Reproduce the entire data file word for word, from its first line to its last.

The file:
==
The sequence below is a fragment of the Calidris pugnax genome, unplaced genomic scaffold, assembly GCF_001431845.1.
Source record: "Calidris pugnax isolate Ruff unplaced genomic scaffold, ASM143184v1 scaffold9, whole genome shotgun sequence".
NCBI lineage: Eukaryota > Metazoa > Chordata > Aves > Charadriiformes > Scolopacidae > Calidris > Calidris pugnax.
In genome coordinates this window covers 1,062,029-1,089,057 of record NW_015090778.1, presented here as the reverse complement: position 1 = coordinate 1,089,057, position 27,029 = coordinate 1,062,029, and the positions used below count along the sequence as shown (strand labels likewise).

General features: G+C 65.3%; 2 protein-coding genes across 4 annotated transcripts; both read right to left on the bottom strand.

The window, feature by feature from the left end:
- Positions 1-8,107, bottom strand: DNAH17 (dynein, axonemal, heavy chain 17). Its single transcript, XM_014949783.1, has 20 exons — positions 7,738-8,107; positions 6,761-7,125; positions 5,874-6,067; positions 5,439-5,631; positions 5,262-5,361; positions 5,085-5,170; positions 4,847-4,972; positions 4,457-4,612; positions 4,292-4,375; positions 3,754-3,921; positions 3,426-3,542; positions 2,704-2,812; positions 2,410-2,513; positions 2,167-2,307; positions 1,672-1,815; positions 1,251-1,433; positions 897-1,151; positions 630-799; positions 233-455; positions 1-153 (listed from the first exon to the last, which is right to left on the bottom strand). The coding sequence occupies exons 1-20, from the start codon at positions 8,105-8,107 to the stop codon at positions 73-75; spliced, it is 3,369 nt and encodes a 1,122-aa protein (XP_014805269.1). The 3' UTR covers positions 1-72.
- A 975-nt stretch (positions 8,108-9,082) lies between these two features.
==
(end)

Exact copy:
The sequence below is a fragment of the Calidris pugnax genome, unplaced genomic scaffold, assembly GCF_001431845.1.
Source record: "Calidris pugnax isolate Ruff unplaced genomic scaffold, ASM143184v1 scaffold9, whole genome shotgun sequence".
NCBI lineage: Eukaryota > Metazoa > Chordata > Aves > Charadriiformes > Scolopacidae > Calidris > Calidris pugnax.
In genome coordinates this window covers 1,062,029-1,089,057 of record NW_015090778.1, presented here as the reverse complement: position 1 = coordinate 1,089,057, position 27,029 = coordinate 1,062,029, and the positions used below count along the sequence as shown (strand labels likewise).

General features: G+C 65.3%; 2 protein-coding genes across 4 annotated transcripts; both read right to left on the bottom strand.

The window, feature by feature from the left end:
- Positions 1-8,107, bottom strand: DNAH17 (dynein, axonemal, heavy chain 17). Its single transcript, XM_014949783.1, has 20 exons — positions 7,738-8,107; positions 6,761-7,125; positions 5,874-6,067; positions 5,439-5,631; positions 5,262-5,361; positions 5,085-5,170; positions 4,847-4,972; positions 4,457-4,612; positions 4,292-4,375; positions 3,754-3,921; positions 3,426-3,542; positions 2,704-2,812; positions 2,410-2,513; positions 2,167-2,307; positions 1,672-1,815; positions 1,251-1,433; positions 897-1,151; positions 630-799; positions 233-455; positions 1-153 (listed from the first exon to the last, which is right to left on the bottom strand). The coding sequence occupies exons 1-20, from the start codon at positions 8,105-8,107 to the stop codon at positions 73-75; spliced, it is 3,369 nt and encodes a 1,122-aa protein (XP_014805269.1). The 3' UTR covers positions 1-72.
- A 975-nt stretch (positions 8,108-9,082) lies between these two features.